Author and Former Indiana First Lady to Appear at ISU Library Nov. 20

November 10 2006

Andrew Stoner
Andrew Stoner
TERRE HAUTE, Ind - Author Andrew Stoner will present a short program and sign his book, "Legacy of a Governor: The Life of Indiana's Frank O'Bannon," Monday, Nov. 20, at 2 p.m. in the browsing area of Indiana State University's Cunningham Memorial Library.

Accompanying Stoner will be former Indiana First Lady Judy O'Bannon. As first lady, O'Bannon promoted the arts, community development and historic preservation. She now chairs the Indiana 2016 Task Force; leads the O'Bannon Book Buddy program; served as honorary co-chair of Habitat for Humanity's 25th Anniversary; led a volunteer group to South Africa in 2001 to work with citizens; works on Indiana Main Street because of her interest in historic preservation; and has frequent public speaking engagements.

An Indiana University graduate with a degree in social work and an honorary Doctor of Humane Letters degree, Judy O'Bannon was the first woman to attend the Louisville Theological Seminary as a Rockefeller Theological Scholar.

Stoner served as O'Bannon's deputy press secretary from 2001-2003. For nine years, he oversaw communications for Indiana Family & Social Services and the Indiana State Department of Health, and also worked as a journalist and professor. He currently serves as director of marketing communications for M-Plan.

Growing up in Corydon, Frank O'Bannon developed qualities of the quintessential Hoosier - honest, hardworking, amicable. The skill of listening served him well in politics. When Robert O'Bannon retired from politics in 1970 after serving 20 years in the Indiana Senate, Frank O'Bannon won his father's vacant seat.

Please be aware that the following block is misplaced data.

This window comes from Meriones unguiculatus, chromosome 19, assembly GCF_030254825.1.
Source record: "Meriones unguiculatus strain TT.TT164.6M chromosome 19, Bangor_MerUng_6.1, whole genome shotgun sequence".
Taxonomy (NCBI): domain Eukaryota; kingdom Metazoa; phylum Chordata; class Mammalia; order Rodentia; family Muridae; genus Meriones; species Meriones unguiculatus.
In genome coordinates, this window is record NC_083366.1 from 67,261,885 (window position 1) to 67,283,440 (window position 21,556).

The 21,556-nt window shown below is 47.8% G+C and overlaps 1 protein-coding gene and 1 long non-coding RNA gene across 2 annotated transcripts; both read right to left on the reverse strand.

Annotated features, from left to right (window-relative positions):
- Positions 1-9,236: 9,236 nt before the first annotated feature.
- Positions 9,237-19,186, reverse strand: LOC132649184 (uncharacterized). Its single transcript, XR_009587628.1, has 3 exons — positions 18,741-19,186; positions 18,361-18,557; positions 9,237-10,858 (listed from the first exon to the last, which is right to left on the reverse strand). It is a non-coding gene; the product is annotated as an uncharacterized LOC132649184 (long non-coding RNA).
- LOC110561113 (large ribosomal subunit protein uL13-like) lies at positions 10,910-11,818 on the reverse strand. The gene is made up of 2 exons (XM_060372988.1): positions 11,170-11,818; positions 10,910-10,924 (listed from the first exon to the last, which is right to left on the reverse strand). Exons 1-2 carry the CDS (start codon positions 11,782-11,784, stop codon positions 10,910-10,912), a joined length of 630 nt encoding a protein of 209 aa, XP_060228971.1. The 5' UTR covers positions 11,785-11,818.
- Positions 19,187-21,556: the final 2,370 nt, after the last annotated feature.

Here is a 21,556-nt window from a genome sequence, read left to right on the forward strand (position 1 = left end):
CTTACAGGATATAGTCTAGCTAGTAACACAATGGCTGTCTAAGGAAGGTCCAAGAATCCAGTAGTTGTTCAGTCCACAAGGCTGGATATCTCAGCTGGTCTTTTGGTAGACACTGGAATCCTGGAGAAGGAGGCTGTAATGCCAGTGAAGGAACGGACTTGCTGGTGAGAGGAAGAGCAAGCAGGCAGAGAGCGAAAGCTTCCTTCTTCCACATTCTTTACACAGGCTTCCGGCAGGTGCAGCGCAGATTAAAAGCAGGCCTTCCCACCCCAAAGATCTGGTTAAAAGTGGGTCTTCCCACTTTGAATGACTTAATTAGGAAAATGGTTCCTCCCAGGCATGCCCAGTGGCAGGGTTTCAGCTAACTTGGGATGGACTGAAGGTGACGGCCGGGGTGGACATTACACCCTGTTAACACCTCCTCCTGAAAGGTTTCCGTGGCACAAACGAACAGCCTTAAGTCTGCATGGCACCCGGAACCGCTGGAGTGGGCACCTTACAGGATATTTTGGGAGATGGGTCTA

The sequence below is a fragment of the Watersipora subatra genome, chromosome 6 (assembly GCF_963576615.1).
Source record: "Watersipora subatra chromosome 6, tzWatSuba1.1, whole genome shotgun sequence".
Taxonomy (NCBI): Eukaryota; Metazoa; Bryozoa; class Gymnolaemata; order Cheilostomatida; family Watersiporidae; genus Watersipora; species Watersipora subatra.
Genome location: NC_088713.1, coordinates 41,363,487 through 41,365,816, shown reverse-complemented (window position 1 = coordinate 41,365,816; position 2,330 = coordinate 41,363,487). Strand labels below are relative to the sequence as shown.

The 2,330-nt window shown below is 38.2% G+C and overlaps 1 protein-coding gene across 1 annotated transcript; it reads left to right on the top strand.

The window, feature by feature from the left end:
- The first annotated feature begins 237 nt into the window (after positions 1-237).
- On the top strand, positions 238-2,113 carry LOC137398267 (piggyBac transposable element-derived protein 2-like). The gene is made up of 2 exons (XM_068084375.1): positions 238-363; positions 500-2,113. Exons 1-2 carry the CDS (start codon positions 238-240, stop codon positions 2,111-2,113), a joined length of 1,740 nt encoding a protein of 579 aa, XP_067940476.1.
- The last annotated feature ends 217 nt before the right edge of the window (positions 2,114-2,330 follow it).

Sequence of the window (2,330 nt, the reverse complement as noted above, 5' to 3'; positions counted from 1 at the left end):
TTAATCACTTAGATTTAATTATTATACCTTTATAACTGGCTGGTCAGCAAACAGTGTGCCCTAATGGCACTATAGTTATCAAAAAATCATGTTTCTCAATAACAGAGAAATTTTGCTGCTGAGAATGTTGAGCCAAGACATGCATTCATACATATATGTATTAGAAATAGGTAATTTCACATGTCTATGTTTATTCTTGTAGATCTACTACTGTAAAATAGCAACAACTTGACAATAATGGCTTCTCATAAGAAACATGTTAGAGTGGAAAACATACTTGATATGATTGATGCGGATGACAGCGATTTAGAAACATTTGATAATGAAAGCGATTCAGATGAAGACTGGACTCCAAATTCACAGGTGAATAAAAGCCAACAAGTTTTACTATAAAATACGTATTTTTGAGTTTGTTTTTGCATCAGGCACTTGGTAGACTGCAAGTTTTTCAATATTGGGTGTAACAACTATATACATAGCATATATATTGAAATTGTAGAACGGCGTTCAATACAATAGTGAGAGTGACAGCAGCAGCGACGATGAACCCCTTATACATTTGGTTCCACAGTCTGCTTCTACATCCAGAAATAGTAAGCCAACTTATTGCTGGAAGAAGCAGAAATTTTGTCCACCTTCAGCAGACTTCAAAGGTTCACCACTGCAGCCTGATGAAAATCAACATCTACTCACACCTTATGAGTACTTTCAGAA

Judy O'Bannon
Judy O'Bannon
"Legacy of a Governor: The Life of Indiana's Frank O'Bannon," details the highs and lows of a career in politics.

- During the 1988 governor's race, O'Bannon put aside personal ambition to join 32-year-old Evan Bayh's ticket as lieutenant governor, which cemented the first gubernatorial Democratic victory in 20 years.

- Fighting an uphill battle during the 1996 election, the 66-year-old O'Bannon overcame an early deficit in the polls and the perception of being too old by skillfully delivering political ads in which he spoke one on one with voters.

- He skillfully guided a divided Indiana legislature to achieving a $2 billion surplus while cutting taxes, enacted several reforms in the state's education system, and pushed through important security measures after 9/11.

- O'Bannon failed to win legislation of the full-day kindergarten program and was publicly criticized for his administration's handling of the massive 1999-2000 fish kill in the White River in central Indiana.

"Legacy of a Governor" details Sept. 8, 2003, the day O'Bannon suffered a massive stroke, as stunned officials in Indianapolis made arrangements to transfer power to Lt. Governor Joe Kernan. O'Bannon died five days later.

The program and booksigning are free and open to the public. Light refreshments will be served.

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Contact and writer: Paula Meyer, ISU Communications & Marketing, (812) 237-3783, pmeyer4@isugw.indstate.edu

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Author Andrew Stoner will present a short program and sign his book, "Legacy of a Governor: The Life of Indiana's Frank O'Bannon," Monday, Nov. 20, at 2 p.m. in the browsing area of Indiana State University's Cunningham Memorial Library.

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